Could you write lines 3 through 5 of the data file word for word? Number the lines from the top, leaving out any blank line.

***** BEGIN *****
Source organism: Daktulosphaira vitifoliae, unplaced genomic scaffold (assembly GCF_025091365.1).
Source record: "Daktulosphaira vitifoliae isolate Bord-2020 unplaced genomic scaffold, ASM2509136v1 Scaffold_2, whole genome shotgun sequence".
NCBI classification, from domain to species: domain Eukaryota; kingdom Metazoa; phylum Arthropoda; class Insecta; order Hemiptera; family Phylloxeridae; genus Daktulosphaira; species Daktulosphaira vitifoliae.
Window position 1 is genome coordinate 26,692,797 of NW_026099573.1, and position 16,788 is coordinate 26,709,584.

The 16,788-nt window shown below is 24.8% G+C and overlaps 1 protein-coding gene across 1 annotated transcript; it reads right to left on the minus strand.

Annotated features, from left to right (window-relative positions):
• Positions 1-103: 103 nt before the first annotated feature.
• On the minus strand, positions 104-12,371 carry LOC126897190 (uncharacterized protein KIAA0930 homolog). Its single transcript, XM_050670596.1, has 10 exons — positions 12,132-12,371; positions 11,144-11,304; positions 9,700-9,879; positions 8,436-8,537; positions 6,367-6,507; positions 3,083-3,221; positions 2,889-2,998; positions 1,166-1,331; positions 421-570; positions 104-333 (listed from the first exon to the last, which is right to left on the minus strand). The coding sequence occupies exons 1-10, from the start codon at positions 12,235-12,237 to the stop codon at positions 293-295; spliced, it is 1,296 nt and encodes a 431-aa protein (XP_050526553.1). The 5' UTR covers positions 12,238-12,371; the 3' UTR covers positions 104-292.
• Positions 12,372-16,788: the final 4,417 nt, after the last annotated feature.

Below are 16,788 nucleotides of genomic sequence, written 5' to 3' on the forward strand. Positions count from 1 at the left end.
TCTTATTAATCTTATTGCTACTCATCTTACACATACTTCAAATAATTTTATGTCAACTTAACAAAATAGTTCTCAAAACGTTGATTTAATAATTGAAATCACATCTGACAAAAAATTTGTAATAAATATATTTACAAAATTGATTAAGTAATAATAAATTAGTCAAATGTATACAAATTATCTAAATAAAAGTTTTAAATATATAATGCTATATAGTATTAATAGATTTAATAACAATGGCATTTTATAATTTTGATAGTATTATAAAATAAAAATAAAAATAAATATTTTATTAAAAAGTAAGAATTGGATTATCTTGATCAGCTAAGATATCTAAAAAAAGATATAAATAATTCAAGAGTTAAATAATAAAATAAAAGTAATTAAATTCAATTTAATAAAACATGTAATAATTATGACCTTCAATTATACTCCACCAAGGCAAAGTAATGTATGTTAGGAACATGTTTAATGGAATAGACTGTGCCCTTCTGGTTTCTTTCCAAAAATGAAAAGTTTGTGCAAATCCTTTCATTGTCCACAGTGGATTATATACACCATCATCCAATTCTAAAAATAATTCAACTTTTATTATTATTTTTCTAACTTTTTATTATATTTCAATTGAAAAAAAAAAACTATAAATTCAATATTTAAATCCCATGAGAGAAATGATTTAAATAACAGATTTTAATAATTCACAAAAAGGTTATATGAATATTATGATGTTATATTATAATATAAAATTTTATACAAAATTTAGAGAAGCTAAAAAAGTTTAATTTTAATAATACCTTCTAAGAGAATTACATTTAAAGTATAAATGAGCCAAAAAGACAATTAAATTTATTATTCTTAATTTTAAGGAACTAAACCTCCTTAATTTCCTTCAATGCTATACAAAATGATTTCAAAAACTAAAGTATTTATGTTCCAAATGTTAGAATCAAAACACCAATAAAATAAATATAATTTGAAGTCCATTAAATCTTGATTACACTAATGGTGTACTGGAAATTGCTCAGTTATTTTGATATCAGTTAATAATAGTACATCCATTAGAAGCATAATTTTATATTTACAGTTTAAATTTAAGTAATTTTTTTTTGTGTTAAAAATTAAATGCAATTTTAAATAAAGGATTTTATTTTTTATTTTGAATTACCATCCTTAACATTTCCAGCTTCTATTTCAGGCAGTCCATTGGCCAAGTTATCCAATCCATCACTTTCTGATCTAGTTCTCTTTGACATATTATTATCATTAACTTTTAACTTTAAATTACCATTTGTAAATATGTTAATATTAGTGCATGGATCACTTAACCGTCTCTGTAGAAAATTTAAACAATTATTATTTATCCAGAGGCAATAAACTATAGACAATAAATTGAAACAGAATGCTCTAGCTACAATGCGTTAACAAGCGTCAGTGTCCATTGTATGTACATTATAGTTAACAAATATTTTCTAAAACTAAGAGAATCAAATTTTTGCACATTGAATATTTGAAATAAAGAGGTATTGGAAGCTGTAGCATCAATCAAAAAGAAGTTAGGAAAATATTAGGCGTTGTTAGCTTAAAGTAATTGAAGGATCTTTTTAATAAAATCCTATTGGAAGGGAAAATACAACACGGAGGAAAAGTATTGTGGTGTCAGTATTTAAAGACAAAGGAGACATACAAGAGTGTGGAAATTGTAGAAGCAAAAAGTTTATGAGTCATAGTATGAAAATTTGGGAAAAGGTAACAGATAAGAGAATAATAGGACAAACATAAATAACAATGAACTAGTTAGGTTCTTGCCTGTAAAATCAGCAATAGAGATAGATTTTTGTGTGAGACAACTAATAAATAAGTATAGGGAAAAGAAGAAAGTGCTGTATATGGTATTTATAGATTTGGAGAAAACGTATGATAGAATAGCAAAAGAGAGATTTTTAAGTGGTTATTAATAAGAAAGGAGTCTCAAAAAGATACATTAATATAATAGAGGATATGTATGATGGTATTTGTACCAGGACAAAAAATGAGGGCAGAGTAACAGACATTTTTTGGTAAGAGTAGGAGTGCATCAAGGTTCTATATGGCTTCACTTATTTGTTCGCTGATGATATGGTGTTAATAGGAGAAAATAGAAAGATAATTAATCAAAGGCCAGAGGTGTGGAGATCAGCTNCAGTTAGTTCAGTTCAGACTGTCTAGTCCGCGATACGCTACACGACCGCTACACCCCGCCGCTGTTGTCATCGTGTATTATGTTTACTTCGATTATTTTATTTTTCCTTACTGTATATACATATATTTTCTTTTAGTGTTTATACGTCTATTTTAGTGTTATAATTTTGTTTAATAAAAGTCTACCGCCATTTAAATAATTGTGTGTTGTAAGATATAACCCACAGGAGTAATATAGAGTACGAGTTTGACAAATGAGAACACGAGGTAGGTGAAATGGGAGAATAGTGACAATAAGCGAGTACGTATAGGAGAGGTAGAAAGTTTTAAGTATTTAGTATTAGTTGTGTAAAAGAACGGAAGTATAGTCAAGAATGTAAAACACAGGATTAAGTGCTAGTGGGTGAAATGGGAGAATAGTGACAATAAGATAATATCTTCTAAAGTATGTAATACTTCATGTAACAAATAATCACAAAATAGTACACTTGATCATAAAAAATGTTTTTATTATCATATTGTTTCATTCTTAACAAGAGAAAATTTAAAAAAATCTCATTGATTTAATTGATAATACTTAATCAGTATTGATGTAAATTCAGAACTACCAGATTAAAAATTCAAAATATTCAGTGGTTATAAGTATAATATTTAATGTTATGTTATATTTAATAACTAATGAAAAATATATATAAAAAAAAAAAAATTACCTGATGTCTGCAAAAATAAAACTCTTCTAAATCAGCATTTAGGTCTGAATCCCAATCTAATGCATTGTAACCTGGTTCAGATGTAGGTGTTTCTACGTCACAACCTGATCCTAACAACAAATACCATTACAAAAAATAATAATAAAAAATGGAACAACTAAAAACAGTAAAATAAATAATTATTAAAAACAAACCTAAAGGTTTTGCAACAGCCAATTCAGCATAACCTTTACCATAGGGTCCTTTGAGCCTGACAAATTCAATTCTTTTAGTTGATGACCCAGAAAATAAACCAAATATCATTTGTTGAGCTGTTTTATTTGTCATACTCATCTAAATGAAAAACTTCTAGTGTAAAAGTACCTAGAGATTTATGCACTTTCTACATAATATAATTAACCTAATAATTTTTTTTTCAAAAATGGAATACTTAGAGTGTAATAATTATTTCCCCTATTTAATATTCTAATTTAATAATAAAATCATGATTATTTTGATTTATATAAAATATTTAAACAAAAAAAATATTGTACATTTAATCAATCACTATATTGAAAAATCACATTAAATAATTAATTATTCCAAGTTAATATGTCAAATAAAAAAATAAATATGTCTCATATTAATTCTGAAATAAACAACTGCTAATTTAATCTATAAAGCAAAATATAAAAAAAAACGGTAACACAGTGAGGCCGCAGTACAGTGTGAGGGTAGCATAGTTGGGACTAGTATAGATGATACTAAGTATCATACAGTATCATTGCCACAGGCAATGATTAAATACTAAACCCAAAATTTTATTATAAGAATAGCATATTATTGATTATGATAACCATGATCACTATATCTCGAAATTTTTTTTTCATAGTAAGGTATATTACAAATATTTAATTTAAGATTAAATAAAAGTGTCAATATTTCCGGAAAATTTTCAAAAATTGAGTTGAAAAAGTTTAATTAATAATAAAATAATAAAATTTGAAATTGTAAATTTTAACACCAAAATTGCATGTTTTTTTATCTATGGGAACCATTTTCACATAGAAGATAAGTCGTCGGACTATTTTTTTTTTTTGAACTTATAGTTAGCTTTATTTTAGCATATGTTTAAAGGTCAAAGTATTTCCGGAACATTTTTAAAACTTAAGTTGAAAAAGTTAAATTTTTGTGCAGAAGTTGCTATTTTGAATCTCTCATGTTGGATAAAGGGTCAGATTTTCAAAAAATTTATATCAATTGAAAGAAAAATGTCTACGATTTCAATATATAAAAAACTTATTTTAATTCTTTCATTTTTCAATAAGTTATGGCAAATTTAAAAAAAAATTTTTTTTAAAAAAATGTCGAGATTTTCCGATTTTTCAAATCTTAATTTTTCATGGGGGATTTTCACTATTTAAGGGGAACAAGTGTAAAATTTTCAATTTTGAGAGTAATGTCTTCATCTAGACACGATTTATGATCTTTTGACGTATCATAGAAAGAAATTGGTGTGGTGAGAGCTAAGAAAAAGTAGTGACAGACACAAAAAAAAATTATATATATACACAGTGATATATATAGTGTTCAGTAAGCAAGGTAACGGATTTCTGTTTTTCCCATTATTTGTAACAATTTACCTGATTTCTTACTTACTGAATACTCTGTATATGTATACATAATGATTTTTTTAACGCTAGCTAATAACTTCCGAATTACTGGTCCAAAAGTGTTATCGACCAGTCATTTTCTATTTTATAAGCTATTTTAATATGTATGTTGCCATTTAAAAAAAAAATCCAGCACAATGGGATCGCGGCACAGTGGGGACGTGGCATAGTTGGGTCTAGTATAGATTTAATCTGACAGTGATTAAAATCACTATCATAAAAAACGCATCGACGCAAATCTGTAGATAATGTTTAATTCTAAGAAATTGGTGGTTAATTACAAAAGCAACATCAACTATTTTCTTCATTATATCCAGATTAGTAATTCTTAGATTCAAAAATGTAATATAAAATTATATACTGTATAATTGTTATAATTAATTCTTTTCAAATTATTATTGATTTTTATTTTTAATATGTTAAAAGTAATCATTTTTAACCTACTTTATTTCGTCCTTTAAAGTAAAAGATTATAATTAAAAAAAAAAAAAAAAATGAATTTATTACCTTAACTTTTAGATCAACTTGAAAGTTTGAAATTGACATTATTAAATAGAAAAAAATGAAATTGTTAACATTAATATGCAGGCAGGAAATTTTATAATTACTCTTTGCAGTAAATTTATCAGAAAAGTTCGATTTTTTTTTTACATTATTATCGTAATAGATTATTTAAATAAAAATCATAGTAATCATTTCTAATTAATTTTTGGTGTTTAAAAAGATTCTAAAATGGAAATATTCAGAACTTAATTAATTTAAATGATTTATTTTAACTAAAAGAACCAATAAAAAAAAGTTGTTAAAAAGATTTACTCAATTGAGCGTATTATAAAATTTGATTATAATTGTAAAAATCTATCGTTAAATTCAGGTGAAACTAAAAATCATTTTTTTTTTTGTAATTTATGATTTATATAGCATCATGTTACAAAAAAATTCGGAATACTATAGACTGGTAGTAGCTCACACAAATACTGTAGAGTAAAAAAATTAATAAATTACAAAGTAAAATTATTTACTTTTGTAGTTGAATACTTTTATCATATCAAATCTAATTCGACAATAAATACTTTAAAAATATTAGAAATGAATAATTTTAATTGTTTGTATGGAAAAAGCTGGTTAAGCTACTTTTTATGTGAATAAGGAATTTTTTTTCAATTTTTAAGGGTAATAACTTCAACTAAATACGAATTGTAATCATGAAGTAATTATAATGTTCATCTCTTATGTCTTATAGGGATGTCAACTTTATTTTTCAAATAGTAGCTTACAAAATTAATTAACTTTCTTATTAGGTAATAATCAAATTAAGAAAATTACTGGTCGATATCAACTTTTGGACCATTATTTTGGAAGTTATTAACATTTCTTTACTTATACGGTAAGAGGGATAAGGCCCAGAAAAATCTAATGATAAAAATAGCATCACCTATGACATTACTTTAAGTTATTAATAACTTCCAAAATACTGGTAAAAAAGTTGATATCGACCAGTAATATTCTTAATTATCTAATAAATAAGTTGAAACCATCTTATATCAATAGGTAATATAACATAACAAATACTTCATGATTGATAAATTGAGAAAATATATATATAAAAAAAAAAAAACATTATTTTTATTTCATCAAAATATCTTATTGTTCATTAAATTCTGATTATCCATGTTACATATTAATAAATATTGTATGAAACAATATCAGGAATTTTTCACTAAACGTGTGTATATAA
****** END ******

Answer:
NCBI classification, from domain to species: domain Eukaryota; kingdom Metazoa; phylum Arthropoda; class Insecta; order Hemiptera; family Phylloxeridae; genus Daktulosphaira; species Daktulosphaira vitifoliae.
Window position 1 is genome coordinate 26,692,797 of NW_026099573.1, and position 16,788 is coordinate 26,709,584.

The 16,788-nt window shown below is 24.8% G+C and overlaps 1 protein-coding gene across 1 annotated transcript; it reads right to left on the minus strand.